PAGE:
Measuring Procedural Justice

The rationale for measuring citizen/court user satisfaction has rested mostly on the argument that we should improve courts on the basis of what we learn from those served (or not so well served) by the courts, rather those who run the courts.Two new developments make this argument more compelling: the emergence of the theory of procedural justice (or procedural fairness) and the finding that our desire for being heard, for having a voice in matters, is hard-wired into our brains.

Procedural JusticeHere is what Kevin Burke, District Court Judge in Minnesota, current President of the American Judges Association, and a long-time proponent of court performance measurement, recently had to say about the importance of procedural fairness (Judicature, Viewpoint, May/June, Volume 95, Number 6, 251 -254):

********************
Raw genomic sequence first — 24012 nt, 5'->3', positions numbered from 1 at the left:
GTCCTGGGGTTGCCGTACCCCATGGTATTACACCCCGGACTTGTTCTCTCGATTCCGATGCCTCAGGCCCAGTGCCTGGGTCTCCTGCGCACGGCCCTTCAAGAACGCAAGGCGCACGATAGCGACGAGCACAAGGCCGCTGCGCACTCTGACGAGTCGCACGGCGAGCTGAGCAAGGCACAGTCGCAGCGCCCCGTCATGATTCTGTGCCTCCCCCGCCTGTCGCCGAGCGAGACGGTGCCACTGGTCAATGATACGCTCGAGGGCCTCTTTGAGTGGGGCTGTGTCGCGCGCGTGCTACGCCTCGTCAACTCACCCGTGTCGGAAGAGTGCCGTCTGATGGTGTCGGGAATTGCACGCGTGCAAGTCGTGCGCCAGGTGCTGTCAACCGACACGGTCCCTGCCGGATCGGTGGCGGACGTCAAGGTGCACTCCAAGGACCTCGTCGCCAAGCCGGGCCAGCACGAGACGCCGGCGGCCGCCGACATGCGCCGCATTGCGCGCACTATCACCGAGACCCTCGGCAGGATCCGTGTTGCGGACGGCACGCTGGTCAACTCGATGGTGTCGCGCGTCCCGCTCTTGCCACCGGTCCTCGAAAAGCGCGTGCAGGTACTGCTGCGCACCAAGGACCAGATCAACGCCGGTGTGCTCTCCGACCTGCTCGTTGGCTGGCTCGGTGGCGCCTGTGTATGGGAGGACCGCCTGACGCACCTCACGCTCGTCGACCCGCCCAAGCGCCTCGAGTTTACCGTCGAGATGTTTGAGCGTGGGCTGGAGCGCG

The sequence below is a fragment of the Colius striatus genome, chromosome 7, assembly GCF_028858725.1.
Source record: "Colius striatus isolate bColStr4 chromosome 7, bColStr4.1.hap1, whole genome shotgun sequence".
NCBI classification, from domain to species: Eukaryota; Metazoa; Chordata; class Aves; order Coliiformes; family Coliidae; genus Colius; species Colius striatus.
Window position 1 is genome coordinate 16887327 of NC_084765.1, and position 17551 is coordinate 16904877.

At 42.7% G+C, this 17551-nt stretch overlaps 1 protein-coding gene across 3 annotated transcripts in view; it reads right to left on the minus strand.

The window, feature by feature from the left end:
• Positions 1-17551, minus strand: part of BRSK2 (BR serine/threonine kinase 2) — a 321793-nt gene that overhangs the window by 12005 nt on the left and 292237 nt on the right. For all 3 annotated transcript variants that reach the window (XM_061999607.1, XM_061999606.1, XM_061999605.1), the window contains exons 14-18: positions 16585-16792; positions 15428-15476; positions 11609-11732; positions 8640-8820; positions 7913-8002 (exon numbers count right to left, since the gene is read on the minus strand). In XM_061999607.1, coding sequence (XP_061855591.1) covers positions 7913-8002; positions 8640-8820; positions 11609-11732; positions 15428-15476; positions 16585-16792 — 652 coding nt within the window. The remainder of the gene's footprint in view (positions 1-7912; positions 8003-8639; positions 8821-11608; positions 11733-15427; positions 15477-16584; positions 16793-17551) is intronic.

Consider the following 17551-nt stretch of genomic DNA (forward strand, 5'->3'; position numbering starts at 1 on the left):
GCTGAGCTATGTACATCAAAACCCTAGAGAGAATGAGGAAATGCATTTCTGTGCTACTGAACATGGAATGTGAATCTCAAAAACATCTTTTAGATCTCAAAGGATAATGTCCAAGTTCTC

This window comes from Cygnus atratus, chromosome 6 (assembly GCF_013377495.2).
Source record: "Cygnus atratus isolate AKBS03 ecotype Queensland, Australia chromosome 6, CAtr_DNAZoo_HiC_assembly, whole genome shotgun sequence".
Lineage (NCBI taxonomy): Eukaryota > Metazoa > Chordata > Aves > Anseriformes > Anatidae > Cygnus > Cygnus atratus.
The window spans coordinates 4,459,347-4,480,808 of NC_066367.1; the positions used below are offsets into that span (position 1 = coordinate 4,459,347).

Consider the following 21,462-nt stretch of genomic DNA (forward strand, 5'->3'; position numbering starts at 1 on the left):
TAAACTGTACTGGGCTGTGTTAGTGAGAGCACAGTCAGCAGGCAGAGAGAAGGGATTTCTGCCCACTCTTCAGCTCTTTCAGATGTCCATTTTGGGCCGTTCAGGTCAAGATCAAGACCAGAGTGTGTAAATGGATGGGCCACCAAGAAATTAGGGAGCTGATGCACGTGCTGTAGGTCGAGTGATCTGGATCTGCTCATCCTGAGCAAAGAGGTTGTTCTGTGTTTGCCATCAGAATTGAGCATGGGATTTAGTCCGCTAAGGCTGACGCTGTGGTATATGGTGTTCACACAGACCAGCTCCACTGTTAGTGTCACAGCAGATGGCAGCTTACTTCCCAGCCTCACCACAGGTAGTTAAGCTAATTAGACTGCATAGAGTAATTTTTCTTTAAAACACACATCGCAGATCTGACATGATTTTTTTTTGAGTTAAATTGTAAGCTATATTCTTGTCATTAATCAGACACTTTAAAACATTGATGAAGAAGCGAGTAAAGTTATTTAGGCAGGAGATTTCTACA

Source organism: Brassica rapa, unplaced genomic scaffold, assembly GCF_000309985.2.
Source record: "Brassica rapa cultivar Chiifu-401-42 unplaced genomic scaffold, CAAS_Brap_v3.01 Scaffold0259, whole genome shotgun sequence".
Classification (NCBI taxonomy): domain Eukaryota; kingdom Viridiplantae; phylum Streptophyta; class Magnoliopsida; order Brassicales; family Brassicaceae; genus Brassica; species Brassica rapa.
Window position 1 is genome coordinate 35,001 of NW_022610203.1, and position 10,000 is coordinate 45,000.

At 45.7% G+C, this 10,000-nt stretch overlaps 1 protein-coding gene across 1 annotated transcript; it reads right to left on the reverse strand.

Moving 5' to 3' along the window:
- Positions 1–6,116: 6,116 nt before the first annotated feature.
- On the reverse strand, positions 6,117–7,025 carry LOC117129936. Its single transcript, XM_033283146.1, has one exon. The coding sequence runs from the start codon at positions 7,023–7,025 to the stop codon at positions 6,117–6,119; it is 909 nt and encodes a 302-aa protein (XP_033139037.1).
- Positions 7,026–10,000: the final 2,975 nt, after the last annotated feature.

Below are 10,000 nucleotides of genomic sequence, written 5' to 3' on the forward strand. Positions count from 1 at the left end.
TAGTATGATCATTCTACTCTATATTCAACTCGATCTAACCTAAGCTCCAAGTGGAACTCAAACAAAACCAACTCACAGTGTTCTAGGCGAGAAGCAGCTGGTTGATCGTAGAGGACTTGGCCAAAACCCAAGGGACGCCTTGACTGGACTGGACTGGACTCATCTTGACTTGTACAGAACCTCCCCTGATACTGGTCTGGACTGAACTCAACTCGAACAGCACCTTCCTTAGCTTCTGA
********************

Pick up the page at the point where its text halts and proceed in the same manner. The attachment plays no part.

Better performance is the key to building public support for the judiciary… A court or a judiciary that is as good as its promise is known not just for speed or efficiency (heaven knows many c…

Ensuring the Right Use of Performance Data: A Cautionary Tale from Health Care

Health care has provided lessons for court administration in the past (see Monitoring “Never Events in Court Administration, Made2Measure, September 23, 2008;Pursuing Perfection – A Lesson from Health Care, Made2Measure, November 1, 2006. This time it provides a cautionary tale, specifically for performance measurement and performance management.